How to Make the Joel Schumacher Batman Movies Work For You

Almost twenty years later and Joel Schumacher’s two Batman movies – Batman Forever (1995) and Batman & Robin (1997) – remain some of the most debated motion pictures in all of popular culture. 

The films, and especially their director, are now considered the bastard stepchildren of the Batman franchise, transforming a beloved character and comic book mythology into a campy mess full of product placement, nipples and childish jokes. Batman Forever has a few defenders, but Batman & Robin is still considered one of the worst movies ever made. It is popularly believed that the films don’t make any sense, and don’t “work” in any particular way, shape or form.

But here at CraveOnline, we respectfully disagree. While Batman Forever and Batman & Robin may never be great or even particularly good movies, they do make sense if you pay attention to the details, and even Batman & Robin can be a lot of fun… if you look at it in a very specific way.

So how can you make the Joel Schumacher Batman movies work for you? Read on… 

Related: 12 Reasons Why ‘Batman & Robin’ Rules

The Problem:

Batman Michael Keaton Batman George Clooney Batman Movies

Watch all the 1990s Batman movies in a row and you’re bound to encounter a problem. At some point between Batman Returns and Batman Forever, practically every single thing about Gotham City changes. The architecture, the lighting, the villains, the attitudes of the townsfolk… even Batman himself segued from a mysterious vigilante to a public spectacle who decks his car out in neon and brandishes a Bat Credit Card.

These jarring changes don’t sit well with serious geeks, who often bend over backwards to make connections between beloved characters and smooth over plot holes within their favorite continuities. We’re no exception here at CraveOnline, because we’ve come up with the answer to how this…

Tim Burton Batman Gotham City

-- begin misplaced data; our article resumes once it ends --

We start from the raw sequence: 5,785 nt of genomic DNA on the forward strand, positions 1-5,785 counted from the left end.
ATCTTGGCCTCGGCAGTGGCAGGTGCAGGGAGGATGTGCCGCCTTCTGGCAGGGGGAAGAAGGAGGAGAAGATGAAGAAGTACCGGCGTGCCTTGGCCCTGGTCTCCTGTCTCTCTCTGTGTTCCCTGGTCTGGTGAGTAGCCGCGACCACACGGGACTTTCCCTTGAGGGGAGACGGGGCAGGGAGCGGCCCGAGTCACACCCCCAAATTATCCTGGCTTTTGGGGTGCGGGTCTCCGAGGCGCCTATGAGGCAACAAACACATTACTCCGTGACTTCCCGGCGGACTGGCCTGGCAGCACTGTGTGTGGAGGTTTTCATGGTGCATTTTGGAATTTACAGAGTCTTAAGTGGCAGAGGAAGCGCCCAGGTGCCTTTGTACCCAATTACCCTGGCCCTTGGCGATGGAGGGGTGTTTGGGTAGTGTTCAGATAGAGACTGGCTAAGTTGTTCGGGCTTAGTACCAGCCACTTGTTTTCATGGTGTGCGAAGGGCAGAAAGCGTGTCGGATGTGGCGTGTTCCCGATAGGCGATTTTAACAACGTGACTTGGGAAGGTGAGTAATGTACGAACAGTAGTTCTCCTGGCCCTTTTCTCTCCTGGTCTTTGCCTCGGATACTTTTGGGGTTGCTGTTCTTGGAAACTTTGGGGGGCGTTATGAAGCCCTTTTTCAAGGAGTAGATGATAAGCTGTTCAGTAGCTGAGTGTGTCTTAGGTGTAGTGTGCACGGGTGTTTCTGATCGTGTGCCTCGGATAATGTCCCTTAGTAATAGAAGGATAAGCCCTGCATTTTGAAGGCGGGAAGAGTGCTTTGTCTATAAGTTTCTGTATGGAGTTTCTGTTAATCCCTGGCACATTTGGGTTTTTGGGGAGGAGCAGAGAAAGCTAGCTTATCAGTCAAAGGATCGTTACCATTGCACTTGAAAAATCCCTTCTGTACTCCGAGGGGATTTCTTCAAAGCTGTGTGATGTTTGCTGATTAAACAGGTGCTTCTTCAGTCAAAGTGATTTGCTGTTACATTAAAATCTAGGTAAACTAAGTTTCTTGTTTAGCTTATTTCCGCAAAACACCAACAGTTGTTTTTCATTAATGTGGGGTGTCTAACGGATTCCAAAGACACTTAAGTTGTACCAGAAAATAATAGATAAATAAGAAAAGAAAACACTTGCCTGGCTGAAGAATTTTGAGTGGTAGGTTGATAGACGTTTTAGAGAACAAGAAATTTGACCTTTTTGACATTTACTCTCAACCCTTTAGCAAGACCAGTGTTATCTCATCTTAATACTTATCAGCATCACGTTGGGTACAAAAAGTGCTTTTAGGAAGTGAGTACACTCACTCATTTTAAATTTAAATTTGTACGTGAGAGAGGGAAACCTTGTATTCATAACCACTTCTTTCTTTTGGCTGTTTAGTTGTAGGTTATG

…turned into this.

Joel Schumacher Batman and Robin 1997 Gotham City

 

Gotham City’s Conundrum:

Batman Harvey Dent Billy Dee Williams

Watch Batman and Batman Returns again and you’ll notice a recurring theme: Gotham City is in serious trouble. Tourists are staying away in droves, leading the city officials to sponsor parades and Christmas tree lighting ceremonies in a desperate attempt to put the city back on the map. It doesn’t work, of course, because supervillains attack every single time.

But watch Batman Forever and Batman & Robin again and you’ll notice that all of those problems appear to have vanished. The city is flourishing, the citizens seem happier and giant statues have popped up in just a few short years. So where did all this money come from?

It’s simple…

 

Gotham City Legalized Gambling

Batman Forever Riddler Two-Face 

Legalizing gambling reinvigorates an economy, and for some reason usually results in neon lights getting installed all over any given city. The decor gets tackier, Cirque du Soleil comes to town (only to get taken hostage by Two-Face) and the whole feel of Gotham City gets changed from top to bottom.

And yes, you do remember a scene in which city officials were gambling in Tim Burton’s original Batman, but that was a charity function. The first time we see a proper casino in the 1990s Batman franchise is during a heist in Batman Forever. No gambling before Batman Forever, public gambling afterwards. Makes sense, right?

 

But What About Batman?

Batman Forever Batmobile

Legalizing gambling explains all of the changes surrounding our hero, but what about Batman himself? In the Joel Schumacher movies, Batman makes public appearances and doesn’t even go to great lengths to make the Batmobile look like a real car. If anything, the bright neon lights on the Batmobile call more attention to it. They might as well spell out: “Look everybody! It’s Batman!”

And that’s exactly what he’s doing. On purpose.

 

Batman is Gotham’s Mascot

Batman and Robin Bat Credit Card